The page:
The Parliamentary Diary of Sir Edward Knatchbull, 1722–1730
Third Series. Vol XCIV
The diary Edward Knatchbull began when he was re-elected to Parliament in 1722 documents his change of political heart – from Tory to Whig – under the influence of Walpole. With supplementary material and a subject index to debates. No jacket. Uncut pages.
Camden Miscellany. Vol XXIII
Fourth series. Vol 7
I: The Accounts of John Balsall, Purser of the Trinity of Bristol, 1480–1, ed. TF Reddaway and AA Ruddock. II: An Anonymous Parliamentary Diary, 1705–6, ed. WA Speck. III: Leicester House Politics, 1750–60, from the papers of John, Second Earl of Egmont, ed. AN Newman. IV: Parliamentary Diaries of Nathaniel Ryder, 1764–7, ed. PDG Thomas.
Gentlemen of Science: Early Correspondence of the British Association for
the Advancement of Science. Fourth Series. Vol 30
Of great significance for the student of early Victorian science, this collection comprises some 294 letters, focusing primarily on the correspondence of William Vernon Harcourt (1789-1871).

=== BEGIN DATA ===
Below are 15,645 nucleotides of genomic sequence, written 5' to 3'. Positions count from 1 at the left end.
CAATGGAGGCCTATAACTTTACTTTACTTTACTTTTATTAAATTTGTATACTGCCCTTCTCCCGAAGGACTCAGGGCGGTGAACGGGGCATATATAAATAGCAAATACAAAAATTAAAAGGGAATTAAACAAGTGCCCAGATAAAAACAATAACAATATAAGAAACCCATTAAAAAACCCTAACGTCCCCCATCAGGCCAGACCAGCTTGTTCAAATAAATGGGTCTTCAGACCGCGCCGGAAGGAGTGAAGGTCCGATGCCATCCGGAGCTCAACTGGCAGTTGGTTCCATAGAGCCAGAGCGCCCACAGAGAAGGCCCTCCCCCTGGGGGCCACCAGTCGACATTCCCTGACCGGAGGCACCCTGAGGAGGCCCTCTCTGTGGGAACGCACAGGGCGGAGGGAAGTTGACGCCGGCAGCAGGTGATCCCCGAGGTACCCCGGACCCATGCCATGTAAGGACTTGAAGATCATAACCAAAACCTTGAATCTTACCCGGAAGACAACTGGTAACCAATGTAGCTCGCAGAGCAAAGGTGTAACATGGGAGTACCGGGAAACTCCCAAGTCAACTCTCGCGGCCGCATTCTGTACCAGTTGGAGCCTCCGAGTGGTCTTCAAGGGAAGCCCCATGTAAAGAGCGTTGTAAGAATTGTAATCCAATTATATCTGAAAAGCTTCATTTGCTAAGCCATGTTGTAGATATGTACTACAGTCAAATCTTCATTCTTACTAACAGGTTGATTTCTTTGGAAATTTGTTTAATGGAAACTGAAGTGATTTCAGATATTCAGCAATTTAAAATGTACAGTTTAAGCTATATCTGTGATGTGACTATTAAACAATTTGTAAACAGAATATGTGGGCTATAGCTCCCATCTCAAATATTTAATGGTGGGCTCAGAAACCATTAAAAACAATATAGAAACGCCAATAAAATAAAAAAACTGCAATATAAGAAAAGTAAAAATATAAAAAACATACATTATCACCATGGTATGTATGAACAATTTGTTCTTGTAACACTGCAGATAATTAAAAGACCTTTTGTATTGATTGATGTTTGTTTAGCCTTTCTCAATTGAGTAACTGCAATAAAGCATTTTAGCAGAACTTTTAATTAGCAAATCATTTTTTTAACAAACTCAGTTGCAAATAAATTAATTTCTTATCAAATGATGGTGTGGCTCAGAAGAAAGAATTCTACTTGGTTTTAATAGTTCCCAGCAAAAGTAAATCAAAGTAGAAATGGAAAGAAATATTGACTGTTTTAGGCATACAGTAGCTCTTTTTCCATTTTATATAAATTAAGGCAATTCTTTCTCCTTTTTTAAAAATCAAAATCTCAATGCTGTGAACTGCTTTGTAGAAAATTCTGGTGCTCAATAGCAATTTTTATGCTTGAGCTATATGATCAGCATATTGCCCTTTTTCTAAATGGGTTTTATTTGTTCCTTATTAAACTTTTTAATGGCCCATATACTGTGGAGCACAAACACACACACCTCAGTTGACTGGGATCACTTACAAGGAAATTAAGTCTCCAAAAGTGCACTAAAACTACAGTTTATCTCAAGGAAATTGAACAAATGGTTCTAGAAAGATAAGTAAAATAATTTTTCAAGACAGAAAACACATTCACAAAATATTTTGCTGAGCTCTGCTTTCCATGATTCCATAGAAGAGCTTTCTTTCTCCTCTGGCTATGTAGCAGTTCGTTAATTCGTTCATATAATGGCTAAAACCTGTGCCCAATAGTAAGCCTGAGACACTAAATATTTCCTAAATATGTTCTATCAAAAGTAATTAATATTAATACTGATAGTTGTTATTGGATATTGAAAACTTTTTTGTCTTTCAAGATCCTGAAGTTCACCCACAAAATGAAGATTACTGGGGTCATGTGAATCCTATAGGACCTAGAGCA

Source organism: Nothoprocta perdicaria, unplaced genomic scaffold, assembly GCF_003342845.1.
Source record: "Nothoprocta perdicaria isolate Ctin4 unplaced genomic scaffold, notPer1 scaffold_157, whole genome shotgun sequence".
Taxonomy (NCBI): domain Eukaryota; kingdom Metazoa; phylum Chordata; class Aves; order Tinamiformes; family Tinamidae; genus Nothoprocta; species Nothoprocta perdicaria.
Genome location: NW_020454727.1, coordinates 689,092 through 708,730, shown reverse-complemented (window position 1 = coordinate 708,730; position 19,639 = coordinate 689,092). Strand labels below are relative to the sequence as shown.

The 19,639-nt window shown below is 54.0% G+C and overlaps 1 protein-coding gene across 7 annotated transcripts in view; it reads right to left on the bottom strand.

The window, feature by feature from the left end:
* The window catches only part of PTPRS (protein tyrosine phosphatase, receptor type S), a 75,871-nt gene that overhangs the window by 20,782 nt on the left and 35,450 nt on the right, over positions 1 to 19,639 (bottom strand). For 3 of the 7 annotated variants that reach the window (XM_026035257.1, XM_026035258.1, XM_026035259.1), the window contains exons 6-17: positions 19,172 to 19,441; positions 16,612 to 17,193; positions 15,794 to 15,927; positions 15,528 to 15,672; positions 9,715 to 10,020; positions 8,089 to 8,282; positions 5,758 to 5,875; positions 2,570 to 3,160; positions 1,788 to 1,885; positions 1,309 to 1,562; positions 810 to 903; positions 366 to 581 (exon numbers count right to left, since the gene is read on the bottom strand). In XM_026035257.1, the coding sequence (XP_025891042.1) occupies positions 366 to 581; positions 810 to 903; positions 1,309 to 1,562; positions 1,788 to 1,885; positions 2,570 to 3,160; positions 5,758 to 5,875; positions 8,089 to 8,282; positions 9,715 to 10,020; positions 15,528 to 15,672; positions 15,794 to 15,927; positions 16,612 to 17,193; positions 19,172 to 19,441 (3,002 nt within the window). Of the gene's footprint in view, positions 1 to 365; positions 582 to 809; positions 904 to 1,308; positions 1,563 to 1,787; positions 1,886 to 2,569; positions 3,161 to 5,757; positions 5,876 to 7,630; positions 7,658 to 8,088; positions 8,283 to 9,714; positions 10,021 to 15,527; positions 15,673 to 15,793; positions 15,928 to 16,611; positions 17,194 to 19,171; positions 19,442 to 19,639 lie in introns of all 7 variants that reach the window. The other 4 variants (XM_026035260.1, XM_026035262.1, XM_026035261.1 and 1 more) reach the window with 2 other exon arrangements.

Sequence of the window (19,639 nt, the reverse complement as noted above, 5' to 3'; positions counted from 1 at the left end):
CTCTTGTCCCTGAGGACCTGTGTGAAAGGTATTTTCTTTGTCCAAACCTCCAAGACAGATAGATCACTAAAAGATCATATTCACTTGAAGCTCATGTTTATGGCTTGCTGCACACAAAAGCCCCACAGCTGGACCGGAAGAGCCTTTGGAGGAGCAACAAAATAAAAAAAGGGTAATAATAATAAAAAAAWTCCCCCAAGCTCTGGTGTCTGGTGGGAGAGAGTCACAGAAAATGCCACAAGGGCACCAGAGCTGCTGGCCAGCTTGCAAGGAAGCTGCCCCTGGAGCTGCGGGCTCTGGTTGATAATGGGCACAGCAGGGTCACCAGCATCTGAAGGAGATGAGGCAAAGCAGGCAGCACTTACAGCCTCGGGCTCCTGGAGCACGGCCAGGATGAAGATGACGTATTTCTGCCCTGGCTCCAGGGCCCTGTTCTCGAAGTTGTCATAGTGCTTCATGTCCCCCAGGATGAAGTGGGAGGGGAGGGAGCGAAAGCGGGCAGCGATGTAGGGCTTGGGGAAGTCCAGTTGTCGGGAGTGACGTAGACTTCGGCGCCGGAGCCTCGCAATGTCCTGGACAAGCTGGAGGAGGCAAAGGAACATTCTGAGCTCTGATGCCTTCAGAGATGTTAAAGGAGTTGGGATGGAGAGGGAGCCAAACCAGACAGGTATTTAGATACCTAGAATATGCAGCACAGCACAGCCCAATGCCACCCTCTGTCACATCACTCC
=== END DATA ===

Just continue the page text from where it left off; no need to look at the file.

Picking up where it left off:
The Early Correspondence of Jabez Bunting, 1820-1829
Camden Fourth series. Vol 11
In this selection from the correspondence of Jabez Bunting, President of the Wesleyan Conference in 1820 and 1828, most of the letters are to Bunting, written by Wesleyan preachers throughout the country and providing a valuable social commentary. No jacket.
War, Politics and Finance in Late Medieval English Towns
Bristol, York and the Crown, 1350–1400
The strengthening of ties between crown and locality in England in the 14th century is epitomized by the relationships between two of the largest and wealthiest urban communities (York and Bristol) and the crown. This book combines a detailed study of the individuals who ruled Bristol and York at the time with analysis of the language of politics, thus offering a new perspective on relations between town and crown in late medieval England. Slightly off-mint.
Liberalism and Local Government in Early Victorian London
In this study, Weinstein considers the development of London's liberal political culture between the general election of 1832 and the establishment of the Metropolitan Board of Works in 1855. He offers a fresh interpretation of the city's political life, arguing that Whiggery was a potent force, exerting a 'powerful "negative influence" on the construction of early Victorian metropolitan radical identity'.